As it happened, Nate wasn’t in a very chipper mood. He had just changed a tire for a woman who thought gas station attendants were a subhuman species. Calling her bluff, he offered to let her change the tire herself. Taking offense, she’d gotten the manager involved, who reassured her that Nate would be only too happy to take care of the tire for her, and that there would be no charge for the service. “At least he could’ve backed me up,” Nate said. “I work my ass off, and that’s the thanks I get. People like her need to be spanked.”

While he was cleaning my windshield, I told Nate about an incident that took place years ago, when I was eighteen and working as a cook in a restaurant. On that particular day, I was helping the lead cook during the busy lunch hour. The lead cook was also the owner of the place, and very fussy about what he served his customers. At one point, during the heat of battle, a pampered woman with oversized glasses and a hairdo to match barged into the kitchen to complain about her meal. At the top of her whiny voice, she said, “I want you to know that I just had a hamburger, and it wasn’t even good enough to serve to my German shepherd.” The owner, up to his elbows in food, stopped what he was doing and ceremoniously wiped his hands on the front of his apron. “Oh, yeah?” he said. “Well, you look like a German shepherd. Now get out of here, and don’t come back!” Turning to me, he smiled and said, “I don’t need people like her around,” which I thought was a very sane and appropriate remark.

Nate laughed. “That’s exactly my point,” he said. “You let people walk all over you, and they turn into monsters.”

“Some people are monsters to begin with,” I said, rummaging in my wallet for five dollars.

Taking the idea one step further, Nate said, “They’re dirty bastards, in my opinion.”

When he finished the windshield, I handed Nate five ones. “I’ll bet your boss hates putting up with that type,” I said.

“Like hell. He loves it. The guy’s a worm. He’ll kiss anyone’s ass if there’s a nickel involved.”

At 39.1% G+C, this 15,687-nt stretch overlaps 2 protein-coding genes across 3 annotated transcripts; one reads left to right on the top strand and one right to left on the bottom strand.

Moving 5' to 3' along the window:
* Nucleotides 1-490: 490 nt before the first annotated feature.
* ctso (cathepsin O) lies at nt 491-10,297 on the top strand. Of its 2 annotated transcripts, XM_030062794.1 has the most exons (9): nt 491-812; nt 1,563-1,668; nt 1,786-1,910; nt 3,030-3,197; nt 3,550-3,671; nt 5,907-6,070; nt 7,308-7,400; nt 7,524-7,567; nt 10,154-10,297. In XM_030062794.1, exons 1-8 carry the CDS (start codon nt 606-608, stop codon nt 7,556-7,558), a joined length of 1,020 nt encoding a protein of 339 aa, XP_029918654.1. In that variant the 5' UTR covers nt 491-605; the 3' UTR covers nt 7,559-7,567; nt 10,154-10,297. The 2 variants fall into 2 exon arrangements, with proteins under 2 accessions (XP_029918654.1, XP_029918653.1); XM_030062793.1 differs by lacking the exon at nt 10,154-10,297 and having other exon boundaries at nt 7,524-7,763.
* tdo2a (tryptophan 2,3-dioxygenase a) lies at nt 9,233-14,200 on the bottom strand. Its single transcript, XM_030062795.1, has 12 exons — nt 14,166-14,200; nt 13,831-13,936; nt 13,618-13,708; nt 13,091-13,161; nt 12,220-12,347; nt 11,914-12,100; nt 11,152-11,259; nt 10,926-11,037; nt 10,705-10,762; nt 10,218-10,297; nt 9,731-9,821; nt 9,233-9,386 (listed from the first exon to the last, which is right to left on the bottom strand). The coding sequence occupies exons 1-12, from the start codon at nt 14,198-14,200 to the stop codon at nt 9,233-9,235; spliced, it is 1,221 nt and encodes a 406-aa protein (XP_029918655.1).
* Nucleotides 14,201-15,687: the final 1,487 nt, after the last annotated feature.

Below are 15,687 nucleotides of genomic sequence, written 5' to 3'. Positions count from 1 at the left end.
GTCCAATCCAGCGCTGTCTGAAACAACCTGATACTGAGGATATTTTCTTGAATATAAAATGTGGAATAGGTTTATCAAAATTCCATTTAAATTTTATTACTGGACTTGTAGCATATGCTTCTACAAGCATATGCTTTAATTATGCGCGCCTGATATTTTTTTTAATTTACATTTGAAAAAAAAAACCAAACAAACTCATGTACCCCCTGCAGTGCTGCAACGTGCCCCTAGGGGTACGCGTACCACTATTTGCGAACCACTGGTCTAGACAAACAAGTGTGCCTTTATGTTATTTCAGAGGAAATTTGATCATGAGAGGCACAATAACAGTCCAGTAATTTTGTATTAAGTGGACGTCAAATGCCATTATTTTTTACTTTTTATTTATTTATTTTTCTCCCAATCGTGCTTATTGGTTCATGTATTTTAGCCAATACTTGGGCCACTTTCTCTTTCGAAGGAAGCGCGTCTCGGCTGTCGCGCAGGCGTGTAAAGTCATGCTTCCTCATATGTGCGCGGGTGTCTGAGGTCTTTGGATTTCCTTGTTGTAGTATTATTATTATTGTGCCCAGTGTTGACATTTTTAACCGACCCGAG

By then, there were other customers waiting. I didn’t want to get Nate in any more trouble, so I laughed and got back into my car. “Well, keep at it,” I said. “You’ll get him straightened out.”

“Okay,” Nate said. “Have a good one.”

I started the engine and drove off, as usual wondering what I should have a good one of. Whatever came my way, I guess. Whatever I could get away with, assuming I was smart enough not to get caught. The trouble is, I’m not smart enough, and I always get caught. Nate is great and I am late, is about what it comes down to. Pampered pea-brains complaining about their hamburgers. Printers with ink-stained paws, putting their thumbprints in the middle of a fresh piece of typesetting. Lazy truck drivers and ditzy drones doing the dastardly dirty work of demented distributors. The lumpy world turning and me along for the ride, drunk in the caboose, opinionated, stupid, and broke, waiting to see what life dishes out next.

And I said Nate was a victim.

But, never mind. What I would really like to do is write an opera about city life. I could fill it with printers and panhandlers. The lead tenor could be someone like Nate, who would plunge his ruby-handled dipstick into the heart of anyone who dared to question his integrity. I could have a chorus of weasely businessmen attached to strings, and make them twitch while they sang “We’re in the Money.” They twitch anyway. Maybe I won’t need the strings. In the middle of the stage I would have a street, and the street would be lined with prostitutes and drug addicts wearing the masks of well-known politicians. At just the right moment, a fresh-looking and clean-hearted young woman would pull into Nate’s gas station and ask for directions. They would immediately fall in love and pledge their lives to one another. In a beautiful duet at the end of the first act, they would sing, “The eternity I have waited has melted away. With your love, I will live forever today.” Or some such. I could hire a librettist, but that would be missing the point. The point is, there is no point. Besides — why share the glory when I can have it all myself?

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Also by William Michaelian: Winter Poems and Another Song I Know